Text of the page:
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Using pyrosequencing to shed light on deep mine microbial ecology.

Edwards RA, Rodriguez-Brito B, Wegley L, Haynes M, Breitbart M, Peterson DM, Saar MO, Alexander S, Alexander EC, Rohwer F - BMC Genomics (2006)

Bottom Line: In addition, the communities were also completely different from other microbial communities sequenced to date.We anticipate that pyrosequencing will be widely used to sequence environmental samples because of the speed, cost, and technical advantages.Furthermore, subsystem comparisons rapidly identify the important metabolisms employed by the microbes in different environments.

View Article: PubMed Central - HTML - PubMed

Affiliation: Department of Biology, San Diego State University, San Diego, USA. redwards@salmonella.org

ABSTRACT

Background: Contrasting biological, chemical and hydrogeological analyses highlights the fundamental processes that shape different environments. Generating and interpreting the biological sequence data was a costly and time-consuming process in defining an environment. Here we have used pyrosequencing, a rapid and relatively inexpensive sequencing technology, to generate environmental genome sequences from two sites in the Soudan Mine, Minnesota, USA. These sites were adjacent to each other, but differed significantly in chemistry and hydrogeology.

Results: Comparisons of the microbes and the subsystems identified in the two samples highlighted important differences in metabolic potential in each environment. The microbes were performing distinct biochemistry on the available substrates, and subsystems such as carbon utilization, iron acquisition mechanisms, nitrogen assimilation, and respiratory pathways separated the two communities. Although the correlation between much of the microbial metabolism occurring and the geochemical conditions from which the samples were isolated could be explained, the reason for the presence of many pathways in these environments remains to be determined. Despite being physically close, these two communities were markedly different from each other. In addition, the communities were also completely different from other microbial communities sequenced to date.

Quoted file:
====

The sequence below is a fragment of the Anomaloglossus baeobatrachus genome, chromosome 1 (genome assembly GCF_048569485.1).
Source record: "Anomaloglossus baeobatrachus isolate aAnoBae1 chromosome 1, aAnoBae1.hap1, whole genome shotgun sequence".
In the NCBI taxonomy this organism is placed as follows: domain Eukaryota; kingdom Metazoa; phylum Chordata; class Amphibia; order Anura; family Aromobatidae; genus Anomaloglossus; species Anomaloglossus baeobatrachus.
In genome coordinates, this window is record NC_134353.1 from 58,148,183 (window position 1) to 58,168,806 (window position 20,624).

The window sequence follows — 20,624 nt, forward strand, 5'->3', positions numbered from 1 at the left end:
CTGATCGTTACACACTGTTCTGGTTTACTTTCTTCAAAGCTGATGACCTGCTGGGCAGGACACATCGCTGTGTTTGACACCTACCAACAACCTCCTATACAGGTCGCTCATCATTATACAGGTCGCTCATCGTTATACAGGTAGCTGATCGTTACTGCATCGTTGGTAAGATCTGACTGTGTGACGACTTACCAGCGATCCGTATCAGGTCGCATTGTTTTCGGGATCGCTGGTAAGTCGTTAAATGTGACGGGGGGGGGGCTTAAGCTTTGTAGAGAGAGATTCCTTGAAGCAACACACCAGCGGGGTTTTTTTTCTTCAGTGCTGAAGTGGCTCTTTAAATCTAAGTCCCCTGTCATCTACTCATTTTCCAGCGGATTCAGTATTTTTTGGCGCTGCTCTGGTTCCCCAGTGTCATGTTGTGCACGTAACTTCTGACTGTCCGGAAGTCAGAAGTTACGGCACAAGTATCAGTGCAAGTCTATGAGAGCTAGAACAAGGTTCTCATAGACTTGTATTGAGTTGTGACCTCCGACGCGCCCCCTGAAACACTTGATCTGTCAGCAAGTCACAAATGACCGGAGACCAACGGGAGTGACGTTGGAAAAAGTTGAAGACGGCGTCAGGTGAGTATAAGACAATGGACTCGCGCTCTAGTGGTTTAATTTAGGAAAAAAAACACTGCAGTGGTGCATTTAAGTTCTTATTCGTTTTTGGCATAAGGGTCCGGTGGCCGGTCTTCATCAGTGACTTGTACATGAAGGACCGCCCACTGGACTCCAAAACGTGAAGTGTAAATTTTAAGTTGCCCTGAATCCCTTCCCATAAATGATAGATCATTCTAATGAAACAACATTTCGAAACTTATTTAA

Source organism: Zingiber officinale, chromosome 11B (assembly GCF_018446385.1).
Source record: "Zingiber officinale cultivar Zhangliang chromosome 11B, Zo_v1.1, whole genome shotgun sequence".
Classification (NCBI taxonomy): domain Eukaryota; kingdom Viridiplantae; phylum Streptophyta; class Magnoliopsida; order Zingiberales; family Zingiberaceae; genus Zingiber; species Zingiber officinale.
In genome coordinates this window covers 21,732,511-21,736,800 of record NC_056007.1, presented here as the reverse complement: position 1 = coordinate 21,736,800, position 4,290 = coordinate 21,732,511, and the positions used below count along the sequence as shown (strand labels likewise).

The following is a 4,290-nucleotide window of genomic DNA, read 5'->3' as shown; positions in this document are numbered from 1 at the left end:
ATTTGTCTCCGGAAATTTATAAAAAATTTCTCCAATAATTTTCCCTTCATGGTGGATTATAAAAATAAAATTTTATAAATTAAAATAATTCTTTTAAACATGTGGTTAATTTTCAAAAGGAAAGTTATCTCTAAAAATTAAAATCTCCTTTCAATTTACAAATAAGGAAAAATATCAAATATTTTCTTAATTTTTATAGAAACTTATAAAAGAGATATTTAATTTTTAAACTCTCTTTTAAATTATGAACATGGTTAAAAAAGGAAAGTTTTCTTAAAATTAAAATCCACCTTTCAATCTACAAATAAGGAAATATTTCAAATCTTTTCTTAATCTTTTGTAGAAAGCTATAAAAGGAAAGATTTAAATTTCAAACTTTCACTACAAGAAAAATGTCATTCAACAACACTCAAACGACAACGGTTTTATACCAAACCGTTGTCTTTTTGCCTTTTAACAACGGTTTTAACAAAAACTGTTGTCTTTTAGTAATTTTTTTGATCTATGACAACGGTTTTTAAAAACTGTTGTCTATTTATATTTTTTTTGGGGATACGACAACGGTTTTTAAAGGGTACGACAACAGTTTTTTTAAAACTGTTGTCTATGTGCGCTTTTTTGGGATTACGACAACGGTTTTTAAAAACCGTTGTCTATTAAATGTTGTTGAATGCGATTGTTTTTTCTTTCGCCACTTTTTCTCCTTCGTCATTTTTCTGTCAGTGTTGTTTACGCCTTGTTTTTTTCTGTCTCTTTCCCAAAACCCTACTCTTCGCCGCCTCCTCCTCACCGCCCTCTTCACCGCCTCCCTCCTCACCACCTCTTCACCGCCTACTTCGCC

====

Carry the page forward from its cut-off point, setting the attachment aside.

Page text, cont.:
Conclusion: We anticipate that pyrosequencing will be widely used to sequence environmental samples because of the speed, cost, and technical advantages. Furthermore, subsystem comparisons rapidly identify the important metabolisms employed by the microbes in different environments.

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Related in: MedlinePlus

Sampling from the Soudan Mine. The Soudan Mine is an Algoma-type Iron Formation rich in hematite. Panel A shows a cross-section of the mine looking East-North-East at 78.5°. Panel B depicts a three dimensional view of the mine, including the cross-section shown in Panel A, and with the sampling sites shown for the "Red" and "Black" samples. Panel C shows the overall flow of water in the mine at level 27, located 714 meters below the surface (Panel D). Panels E and F show a close up of the two sampling sites.
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Figure 1: Sampling from the Soudan Mine. The Soudan Mine is an Algoma-type Iron Formation rich in hematite. Panel A shows a cross-section of the mine looking East-North-East at 78.5°. Panel B depicts a three dimensional view of the mine, including the cross-section shown in Panel A, and with the sampling sites shown for the "Red" and "Black" samples. Panel C shows the overall flow of water in the mine at level 27, located 714 meters below the surface (Panel D). Panels E and F show a close up of the two sampling sites.